Neil Poulton (born 1963) is a Scottish product designer, based in Paris, France. He specializes in the design of 'deceptively simple-looking mass-produced objects' and has won numerous international design awards.
Poulton is best known for his designs in the fields of technology and lighting design and is often associated with manufacturers LaCie and Artemide, with whom he enjoys ongoing long-term relationships dating from the early 90's.
In 2007 the Centre Georges Pompidou museum in Paris acquired six Poulton-designed objects for its Permanent Contemporary Collection. In 2008, Time magazine included Poulton in 'The Design 100 - The people and ideas behind today's most influential design'.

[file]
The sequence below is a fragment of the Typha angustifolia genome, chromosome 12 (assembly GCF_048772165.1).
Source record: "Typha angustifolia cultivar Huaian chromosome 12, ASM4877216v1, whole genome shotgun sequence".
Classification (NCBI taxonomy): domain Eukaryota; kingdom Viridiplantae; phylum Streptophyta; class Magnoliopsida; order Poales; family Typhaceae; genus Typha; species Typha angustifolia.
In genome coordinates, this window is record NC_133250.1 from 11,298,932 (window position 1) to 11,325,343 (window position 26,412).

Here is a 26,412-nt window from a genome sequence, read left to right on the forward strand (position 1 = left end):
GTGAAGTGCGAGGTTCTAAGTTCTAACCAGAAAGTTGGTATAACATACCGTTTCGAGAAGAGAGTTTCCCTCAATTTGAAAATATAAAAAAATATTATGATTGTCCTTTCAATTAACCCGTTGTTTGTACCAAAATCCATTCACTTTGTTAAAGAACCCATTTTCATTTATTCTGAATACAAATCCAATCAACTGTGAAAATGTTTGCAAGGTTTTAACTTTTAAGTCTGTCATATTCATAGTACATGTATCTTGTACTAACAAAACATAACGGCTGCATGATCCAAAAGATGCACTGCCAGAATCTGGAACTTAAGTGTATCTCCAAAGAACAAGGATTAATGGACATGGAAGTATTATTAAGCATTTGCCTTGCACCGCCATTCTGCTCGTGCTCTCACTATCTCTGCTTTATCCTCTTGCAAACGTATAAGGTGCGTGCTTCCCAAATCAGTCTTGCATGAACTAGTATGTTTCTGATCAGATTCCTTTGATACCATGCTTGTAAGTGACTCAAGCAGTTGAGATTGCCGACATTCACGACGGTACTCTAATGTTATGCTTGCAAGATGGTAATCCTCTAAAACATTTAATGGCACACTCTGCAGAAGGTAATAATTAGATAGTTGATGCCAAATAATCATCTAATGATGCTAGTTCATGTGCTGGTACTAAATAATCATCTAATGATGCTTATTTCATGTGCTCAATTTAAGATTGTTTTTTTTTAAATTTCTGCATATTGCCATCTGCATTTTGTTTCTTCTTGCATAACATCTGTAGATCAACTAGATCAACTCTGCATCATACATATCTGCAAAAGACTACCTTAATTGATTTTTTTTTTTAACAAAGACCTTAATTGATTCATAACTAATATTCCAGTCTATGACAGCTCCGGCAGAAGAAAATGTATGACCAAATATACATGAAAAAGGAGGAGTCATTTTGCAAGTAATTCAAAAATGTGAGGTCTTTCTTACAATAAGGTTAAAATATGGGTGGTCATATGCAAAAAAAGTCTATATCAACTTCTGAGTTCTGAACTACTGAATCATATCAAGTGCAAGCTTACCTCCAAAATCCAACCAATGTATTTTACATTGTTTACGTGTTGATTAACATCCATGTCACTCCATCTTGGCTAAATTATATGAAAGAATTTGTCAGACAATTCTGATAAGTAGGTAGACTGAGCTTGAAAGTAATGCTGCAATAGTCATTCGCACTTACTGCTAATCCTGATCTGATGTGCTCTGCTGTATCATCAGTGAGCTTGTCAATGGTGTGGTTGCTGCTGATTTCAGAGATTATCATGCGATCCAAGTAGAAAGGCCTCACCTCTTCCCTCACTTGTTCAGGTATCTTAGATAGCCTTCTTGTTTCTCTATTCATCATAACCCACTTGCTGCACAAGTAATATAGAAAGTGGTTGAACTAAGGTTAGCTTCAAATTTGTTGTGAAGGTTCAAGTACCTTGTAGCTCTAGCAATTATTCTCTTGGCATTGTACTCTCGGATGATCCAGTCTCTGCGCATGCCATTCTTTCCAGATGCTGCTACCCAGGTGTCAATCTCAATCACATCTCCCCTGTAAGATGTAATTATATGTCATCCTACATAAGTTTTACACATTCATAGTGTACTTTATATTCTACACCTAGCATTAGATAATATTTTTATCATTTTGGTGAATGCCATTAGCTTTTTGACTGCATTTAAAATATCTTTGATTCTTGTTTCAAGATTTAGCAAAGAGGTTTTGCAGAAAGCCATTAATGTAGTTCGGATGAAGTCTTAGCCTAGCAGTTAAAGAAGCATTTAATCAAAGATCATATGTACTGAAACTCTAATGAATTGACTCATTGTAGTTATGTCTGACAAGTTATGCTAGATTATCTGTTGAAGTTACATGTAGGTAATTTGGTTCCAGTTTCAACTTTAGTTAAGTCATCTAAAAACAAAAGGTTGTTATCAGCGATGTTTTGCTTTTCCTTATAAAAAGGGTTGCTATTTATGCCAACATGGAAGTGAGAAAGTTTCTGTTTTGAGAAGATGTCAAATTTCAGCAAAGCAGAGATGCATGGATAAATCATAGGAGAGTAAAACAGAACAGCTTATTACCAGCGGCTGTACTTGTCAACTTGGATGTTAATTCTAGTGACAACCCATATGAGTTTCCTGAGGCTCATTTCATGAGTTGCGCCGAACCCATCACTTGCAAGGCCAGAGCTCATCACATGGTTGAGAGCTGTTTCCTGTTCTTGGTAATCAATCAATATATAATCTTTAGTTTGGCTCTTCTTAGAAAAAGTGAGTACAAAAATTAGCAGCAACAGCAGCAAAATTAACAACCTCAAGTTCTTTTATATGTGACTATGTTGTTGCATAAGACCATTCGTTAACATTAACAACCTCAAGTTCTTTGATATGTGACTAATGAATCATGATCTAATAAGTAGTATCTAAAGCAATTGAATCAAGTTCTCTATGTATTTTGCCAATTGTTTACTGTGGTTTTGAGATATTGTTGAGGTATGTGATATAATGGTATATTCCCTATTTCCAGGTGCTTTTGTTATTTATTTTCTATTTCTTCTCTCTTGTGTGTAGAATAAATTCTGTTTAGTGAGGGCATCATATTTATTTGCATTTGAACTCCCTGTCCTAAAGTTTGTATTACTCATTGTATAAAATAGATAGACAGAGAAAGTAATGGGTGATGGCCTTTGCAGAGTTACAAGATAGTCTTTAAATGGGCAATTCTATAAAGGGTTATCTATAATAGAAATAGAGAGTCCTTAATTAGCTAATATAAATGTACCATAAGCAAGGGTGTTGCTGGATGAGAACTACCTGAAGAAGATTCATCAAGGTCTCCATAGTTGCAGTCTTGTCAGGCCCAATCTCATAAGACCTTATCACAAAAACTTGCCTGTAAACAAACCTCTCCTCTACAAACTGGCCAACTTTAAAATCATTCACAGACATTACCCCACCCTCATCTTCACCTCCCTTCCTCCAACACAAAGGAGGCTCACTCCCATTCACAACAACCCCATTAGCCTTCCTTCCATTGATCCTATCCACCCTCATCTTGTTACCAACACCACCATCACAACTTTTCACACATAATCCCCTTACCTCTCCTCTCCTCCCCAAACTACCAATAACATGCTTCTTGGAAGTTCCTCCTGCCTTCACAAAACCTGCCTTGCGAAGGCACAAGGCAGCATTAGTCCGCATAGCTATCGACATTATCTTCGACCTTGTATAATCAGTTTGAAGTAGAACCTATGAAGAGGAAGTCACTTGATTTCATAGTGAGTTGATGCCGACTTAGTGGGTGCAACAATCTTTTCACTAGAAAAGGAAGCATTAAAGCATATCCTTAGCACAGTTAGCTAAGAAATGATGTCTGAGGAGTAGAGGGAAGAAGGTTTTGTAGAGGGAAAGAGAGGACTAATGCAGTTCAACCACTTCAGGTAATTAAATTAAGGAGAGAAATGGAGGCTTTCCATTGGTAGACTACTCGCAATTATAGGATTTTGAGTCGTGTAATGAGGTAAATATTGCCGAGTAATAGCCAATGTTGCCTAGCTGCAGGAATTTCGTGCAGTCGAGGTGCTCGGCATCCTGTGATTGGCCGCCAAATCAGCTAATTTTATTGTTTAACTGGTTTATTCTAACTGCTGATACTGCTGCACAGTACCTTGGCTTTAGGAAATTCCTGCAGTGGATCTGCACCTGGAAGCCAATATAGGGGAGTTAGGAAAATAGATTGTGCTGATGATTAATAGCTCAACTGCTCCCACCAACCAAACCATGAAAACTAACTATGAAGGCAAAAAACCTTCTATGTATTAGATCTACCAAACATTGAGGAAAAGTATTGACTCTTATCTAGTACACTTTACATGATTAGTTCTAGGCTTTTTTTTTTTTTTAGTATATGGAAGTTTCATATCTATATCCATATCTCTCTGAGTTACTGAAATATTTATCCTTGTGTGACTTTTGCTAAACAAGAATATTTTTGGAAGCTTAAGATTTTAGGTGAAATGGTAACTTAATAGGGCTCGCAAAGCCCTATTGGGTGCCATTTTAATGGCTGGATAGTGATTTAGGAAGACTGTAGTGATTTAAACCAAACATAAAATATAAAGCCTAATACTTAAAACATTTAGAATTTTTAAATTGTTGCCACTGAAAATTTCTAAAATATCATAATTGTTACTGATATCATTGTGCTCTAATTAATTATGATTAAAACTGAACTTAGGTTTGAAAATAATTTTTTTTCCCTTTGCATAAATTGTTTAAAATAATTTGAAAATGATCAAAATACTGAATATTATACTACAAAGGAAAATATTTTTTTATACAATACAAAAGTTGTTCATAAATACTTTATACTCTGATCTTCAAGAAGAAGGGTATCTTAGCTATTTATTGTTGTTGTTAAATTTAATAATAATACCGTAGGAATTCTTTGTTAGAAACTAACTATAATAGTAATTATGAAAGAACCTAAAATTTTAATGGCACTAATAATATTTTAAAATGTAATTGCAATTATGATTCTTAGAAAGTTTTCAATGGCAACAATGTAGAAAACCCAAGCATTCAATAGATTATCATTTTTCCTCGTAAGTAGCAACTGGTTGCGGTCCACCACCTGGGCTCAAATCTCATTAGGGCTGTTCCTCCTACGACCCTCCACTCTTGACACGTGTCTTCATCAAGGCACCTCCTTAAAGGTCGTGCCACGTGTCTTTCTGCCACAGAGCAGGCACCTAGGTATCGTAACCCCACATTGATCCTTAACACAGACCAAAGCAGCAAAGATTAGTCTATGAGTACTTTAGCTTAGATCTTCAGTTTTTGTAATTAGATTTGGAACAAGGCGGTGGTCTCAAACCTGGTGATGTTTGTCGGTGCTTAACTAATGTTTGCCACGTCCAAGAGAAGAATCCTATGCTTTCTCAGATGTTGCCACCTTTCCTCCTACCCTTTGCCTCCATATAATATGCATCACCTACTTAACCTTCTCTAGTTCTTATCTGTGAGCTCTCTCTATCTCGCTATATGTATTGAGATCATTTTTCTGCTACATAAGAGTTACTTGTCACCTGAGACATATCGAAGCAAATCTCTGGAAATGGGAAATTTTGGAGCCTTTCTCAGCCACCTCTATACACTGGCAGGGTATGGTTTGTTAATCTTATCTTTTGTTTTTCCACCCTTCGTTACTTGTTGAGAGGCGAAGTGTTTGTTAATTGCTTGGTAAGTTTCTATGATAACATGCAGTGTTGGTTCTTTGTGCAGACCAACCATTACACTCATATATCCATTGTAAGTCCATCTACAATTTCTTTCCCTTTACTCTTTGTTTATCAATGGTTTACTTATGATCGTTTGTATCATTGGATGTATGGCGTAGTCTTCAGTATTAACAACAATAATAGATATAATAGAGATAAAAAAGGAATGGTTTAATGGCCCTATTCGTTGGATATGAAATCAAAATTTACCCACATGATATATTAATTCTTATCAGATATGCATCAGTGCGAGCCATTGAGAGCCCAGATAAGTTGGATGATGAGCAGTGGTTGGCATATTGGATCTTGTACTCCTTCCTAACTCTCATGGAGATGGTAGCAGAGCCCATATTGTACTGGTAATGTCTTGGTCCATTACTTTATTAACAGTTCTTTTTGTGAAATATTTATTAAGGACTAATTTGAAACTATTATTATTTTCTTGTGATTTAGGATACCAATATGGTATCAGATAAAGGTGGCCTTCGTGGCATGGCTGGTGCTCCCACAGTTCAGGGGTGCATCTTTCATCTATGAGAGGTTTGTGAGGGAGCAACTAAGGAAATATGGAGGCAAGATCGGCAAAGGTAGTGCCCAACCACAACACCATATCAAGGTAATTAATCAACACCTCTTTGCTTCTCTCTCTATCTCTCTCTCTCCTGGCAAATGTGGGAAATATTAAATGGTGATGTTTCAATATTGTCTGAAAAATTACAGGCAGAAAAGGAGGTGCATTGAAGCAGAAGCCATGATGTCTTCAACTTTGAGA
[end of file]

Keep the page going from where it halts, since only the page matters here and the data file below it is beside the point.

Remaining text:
Neil Poulton has lived and worked in Paris since 1991.
Poulton gained a BSc degree in Industrial Design (technology) at Napier University in Edinburgh in 1985 and was awarded the SIAD Chartered Society of Designers Student Product Designer Of The Year. In 1988 he gained a Masters degree in design at the Domus Academy in Milan, Italy, under Italian architect Andrea Branzi and designer Alberto Meda.
Poulton's tutors included Italian architect Ettore Sottsass, German industrial designer Richard Sapper, Isao Hosoe and Anna Castelli Ferrieri.
Neil Poulton first came to public view in 1989 as the creator of the 'Ageing Pens'. Also known as the 'Penna Mutante' (The Mutant Pen), these pens were made from a living, wearing plastic, which 'ages as layers of colour wear away through use'. The Ageing Pens were exhibited in London's Victoria and Albert Museum, Centre Georges Pompidou in Paris and The Axis Gallery in Tokyo.
Poulton worked briefly for French designer Philippe Starck in Paris from 1991 through 1992.